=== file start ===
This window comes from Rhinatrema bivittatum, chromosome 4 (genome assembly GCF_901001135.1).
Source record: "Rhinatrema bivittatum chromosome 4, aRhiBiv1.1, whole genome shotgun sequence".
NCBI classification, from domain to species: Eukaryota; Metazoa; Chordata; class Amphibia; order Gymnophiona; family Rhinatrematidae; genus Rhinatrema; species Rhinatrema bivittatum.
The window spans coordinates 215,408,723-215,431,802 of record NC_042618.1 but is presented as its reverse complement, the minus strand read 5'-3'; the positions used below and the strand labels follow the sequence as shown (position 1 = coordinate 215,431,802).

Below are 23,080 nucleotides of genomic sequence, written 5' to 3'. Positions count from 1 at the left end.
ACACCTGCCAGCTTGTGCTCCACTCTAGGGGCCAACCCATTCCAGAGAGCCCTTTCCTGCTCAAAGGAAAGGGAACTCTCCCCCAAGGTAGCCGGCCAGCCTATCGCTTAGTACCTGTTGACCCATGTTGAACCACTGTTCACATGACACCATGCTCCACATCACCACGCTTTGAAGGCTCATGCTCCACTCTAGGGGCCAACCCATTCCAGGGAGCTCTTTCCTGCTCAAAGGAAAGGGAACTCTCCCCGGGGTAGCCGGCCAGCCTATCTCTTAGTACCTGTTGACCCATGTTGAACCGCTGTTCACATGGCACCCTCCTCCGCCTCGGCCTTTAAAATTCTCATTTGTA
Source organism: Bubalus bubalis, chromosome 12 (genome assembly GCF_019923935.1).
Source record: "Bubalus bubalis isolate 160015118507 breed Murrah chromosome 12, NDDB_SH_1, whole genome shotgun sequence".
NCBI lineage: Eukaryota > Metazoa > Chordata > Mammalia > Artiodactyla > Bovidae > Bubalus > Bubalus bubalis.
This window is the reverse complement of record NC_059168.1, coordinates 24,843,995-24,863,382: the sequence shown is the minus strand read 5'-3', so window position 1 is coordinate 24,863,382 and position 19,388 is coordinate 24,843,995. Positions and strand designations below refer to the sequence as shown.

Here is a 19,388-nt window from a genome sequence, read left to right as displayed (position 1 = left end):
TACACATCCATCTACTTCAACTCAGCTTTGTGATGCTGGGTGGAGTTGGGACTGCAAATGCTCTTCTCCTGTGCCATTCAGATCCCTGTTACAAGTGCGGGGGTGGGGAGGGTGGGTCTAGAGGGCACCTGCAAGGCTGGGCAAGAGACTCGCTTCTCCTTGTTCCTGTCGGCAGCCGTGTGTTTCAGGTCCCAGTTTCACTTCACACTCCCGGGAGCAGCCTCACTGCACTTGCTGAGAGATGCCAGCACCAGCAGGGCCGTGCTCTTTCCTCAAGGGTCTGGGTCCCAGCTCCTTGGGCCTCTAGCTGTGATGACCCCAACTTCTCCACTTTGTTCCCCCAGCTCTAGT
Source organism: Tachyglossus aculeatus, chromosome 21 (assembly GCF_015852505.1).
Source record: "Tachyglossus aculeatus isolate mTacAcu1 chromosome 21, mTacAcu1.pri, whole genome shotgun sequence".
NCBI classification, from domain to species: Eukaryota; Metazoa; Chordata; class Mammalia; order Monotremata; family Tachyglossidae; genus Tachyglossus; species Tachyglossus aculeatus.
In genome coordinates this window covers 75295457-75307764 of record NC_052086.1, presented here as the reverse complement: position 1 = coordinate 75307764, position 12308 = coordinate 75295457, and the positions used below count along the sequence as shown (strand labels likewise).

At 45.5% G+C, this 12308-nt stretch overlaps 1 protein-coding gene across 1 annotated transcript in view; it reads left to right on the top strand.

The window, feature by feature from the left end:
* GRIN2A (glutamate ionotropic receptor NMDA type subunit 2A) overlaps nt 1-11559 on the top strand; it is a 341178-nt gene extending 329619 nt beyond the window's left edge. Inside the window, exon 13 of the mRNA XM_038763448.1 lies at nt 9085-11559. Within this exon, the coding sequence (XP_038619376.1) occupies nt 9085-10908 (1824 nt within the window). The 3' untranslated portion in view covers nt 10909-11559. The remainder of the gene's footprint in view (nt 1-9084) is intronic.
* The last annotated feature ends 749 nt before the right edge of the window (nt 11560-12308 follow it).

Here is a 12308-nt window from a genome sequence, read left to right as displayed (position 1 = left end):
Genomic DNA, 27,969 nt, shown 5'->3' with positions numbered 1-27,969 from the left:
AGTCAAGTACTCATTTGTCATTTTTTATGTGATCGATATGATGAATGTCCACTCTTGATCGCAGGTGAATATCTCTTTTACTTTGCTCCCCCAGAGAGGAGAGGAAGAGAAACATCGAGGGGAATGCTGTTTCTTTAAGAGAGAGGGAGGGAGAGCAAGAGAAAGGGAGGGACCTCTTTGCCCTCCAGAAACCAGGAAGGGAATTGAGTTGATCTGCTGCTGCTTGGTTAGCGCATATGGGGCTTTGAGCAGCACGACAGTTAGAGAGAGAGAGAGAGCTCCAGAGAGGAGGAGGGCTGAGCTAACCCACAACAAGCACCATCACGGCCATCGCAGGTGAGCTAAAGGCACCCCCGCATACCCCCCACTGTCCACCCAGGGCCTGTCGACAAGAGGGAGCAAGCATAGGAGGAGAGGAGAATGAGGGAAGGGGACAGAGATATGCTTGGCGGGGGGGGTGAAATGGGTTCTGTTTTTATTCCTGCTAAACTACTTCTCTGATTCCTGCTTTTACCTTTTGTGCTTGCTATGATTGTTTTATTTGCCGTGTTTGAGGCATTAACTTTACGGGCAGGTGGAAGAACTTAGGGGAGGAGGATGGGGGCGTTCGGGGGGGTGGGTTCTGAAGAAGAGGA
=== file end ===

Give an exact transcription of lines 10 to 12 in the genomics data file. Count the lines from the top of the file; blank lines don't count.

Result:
This window is the reverse complement of record NC_059168.1, coordinates 24,843,995-24,863,382: the sequence shown is the minus strand read 5'-3', so window position 1 is coordinate 24,863,382 and position 19,388 is coordinate 24,843,995. Positions and strand designations below refer to the sequence as shown.

Here is a 19,388-nt window from a genome sequence, read left to right as displayed (position 1 = left end):
TACACATCCATCTACTTCAACTCAGCTTTGTGATGCTGGGTGGAGTTGGGACTGCAAATGCTCTTCTCCTGTGCCATTCAGATCCCTGTTACAAGTGCGGGGGTGGGGAGGGTGGGTCTAGAGGGCACCTGCAAGGCTGGGCAAGAGACTCGCTTCTCCTTGTTCCTGTCGGCAGCCGTGTGTTTCAGGTCCCAGTTTCACTTCACACTCCCGGGAGCAGCCTCACTGCACTTGCTGAGAGATGCCAGCACCAGCAGGGCCGTGCTCTTTCCTCAAGGGTCTGGGTCCCAGCTCCTTGGGCCTCTAGCTGTGATGACCCCAACTTCTCCACTTTGTTCCCCCAGCTCTAGT